Australia’s publishing industry plays the key role in producing the texts of Australian literature, but distributing those texts has historically been a challenge, given Australia’s large geographical area and the great distances between its cities. One form of distribution has occurred through a network of libraries, ranging from the National Library of Australia in Canberra with its historic collections and digitization project, Trove, to the State Libraries with their archives and administration of multiple events and programs, to branches of local libraries and their provision of a wide range of reading material and events.
Australia’s literary culture is also fostered by its bookshops. The development of bookshops in Australia has followed a similar pattern to that of other Western, Anglophone nations, with the rise of chain bookstores such as Angus & Robertson, Collins, and Dymocks in the 20th century, followed by the arrival of the big-box super-bookstore, Borders, in 2003.27 Bookselling experienced a further evolution through the growth of online book purchasing through Amazon and the Book Depository, with the latter’s offer of free postage to Australia a major incentive for customers. 2011 marked a radical change in Australian bookselling, when the RED Group, which had acquired Borders’s Australian stores as well as the Angus & Robertson chain, collapsed. This led to the closure of around 20 percent of Australia’s book retail outlets, creating significant difficulties for Australian publishers in distributing books to the Australian population. It was a collapse of the middle of the book-retailing sector: for a time this had a polarizing effect, as books had to be either literary enough for the independent bookshops or commercial enough for the discount department stores in order to secure a retail home.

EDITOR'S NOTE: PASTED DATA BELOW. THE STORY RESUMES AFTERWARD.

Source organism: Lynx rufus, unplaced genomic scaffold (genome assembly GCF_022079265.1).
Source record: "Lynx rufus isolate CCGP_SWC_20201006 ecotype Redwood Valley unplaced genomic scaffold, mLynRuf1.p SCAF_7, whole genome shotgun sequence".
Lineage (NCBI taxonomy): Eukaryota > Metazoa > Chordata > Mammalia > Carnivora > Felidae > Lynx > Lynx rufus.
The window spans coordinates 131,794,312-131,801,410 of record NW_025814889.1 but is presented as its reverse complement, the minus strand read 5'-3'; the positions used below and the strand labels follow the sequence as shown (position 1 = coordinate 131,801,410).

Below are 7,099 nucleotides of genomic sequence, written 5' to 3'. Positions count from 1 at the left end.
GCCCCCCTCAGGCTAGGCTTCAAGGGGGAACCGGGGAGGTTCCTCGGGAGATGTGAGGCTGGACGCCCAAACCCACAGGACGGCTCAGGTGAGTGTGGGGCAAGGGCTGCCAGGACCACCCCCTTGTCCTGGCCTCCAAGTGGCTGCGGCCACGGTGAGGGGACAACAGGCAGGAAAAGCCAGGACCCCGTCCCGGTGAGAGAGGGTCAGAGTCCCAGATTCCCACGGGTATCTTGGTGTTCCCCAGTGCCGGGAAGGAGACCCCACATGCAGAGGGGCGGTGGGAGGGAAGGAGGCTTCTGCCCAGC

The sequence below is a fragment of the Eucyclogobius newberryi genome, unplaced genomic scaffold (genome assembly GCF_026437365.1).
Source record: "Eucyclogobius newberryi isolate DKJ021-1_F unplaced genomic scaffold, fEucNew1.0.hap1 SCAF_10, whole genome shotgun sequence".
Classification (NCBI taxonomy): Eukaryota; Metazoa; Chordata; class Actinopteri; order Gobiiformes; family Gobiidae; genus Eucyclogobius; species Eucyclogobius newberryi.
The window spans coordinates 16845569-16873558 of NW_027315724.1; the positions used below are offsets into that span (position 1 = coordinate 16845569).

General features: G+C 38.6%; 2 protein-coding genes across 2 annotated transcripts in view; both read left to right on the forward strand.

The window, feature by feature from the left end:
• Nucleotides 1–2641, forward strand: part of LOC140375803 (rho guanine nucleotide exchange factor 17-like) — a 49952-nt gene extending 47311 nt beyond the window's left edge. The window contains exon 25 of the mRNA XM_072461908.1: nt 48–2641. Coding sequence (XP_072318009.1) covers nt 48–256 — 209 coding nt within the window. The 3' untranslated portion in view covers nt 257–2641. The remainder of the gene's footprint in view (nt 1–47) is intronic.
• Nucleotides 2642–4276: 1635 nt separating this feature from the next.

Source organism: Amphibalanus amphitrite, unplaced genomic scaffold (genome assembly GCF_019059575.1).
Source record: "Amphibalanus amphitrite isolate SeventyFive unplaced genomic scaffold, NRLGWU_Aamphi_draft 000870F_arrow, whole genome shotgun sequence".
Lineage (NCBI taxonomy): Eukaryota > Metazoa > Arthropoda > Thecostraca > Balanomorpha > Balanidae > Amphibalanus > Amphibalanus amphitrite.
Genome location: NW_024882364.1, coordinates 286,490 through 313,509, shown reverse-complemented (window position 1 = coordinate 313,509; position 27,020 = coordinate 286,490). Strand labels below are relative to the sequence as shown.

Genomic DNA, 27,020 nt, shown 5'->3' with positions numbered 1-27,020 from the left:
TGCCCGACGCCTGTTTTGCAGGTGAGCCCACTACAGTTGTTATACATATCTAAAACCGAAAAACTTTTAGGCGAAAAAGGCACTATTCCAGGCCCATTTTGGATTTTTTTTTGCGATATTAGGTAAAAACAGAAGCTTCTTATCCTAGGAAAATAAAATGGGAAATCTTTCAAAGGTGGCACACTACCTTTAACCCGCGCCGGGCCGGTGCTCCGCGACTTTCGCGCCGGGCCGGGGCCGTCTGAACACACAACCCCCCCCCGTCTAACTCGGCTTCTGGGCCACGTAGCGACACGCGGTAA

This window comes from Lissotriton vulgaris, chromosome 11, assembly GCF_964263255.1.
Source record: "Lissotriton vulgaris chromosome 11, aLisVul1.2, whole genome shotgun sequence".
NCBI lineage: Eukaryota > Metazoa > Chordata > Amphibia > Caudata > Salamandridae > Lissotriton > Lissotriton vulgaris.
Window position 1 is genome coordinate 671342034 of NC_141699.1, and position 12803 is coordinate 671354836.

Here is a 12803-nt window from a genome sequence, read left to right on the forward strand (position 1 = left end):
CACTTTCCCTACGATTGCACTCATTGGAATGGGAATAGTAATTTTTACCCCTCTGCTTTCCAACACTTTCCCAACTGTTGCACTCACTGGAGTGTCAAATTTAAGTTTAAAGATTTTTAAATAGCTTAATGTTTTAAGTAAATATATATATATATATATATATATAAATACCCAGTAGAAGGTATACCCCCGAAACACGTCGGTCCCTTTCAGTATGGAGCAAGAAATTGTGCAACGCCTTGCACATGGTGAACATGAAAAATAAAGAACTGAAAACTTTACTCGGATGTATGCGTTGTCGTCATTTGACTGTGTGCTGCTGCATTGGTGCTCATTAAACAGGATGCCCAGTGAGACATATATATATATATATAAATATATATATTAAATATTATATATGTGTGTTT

Yet several years on, the sector has adapted. One consequence has been the expansion of some independent bookstores. With the disappearance of the superstores, the role of independent bookshops in fostering culture has been more apparent. Readings, a bookstore originally based in inner-city Carlton, has expanded to a network of six Melbourne stores, with plans recently announced for two more. Similarly, the independent Berkelouw Books chain, which sells both new and secondhand books, has expanded to eight stores across three states. The Avid Reader bookshop in Brisbane, Gleebooks and Abbey Books in Sydney, and Muse in Canberra are examples of independent bookstores that serve as prominent gathering points for literary events. The development of the Australian online bookstore Booktopia as a competitor for Amazon and the Book Depository also enables distribution of books across Australia, particularly outside urban areas. Dymocks, the remaining Australian chain store, has large stores in several cities, while the Australian outlet of Japanese chain store Kinokuniya continues to operate in Sydney, and bestsellers and commercial fiction remain available through discount department stores.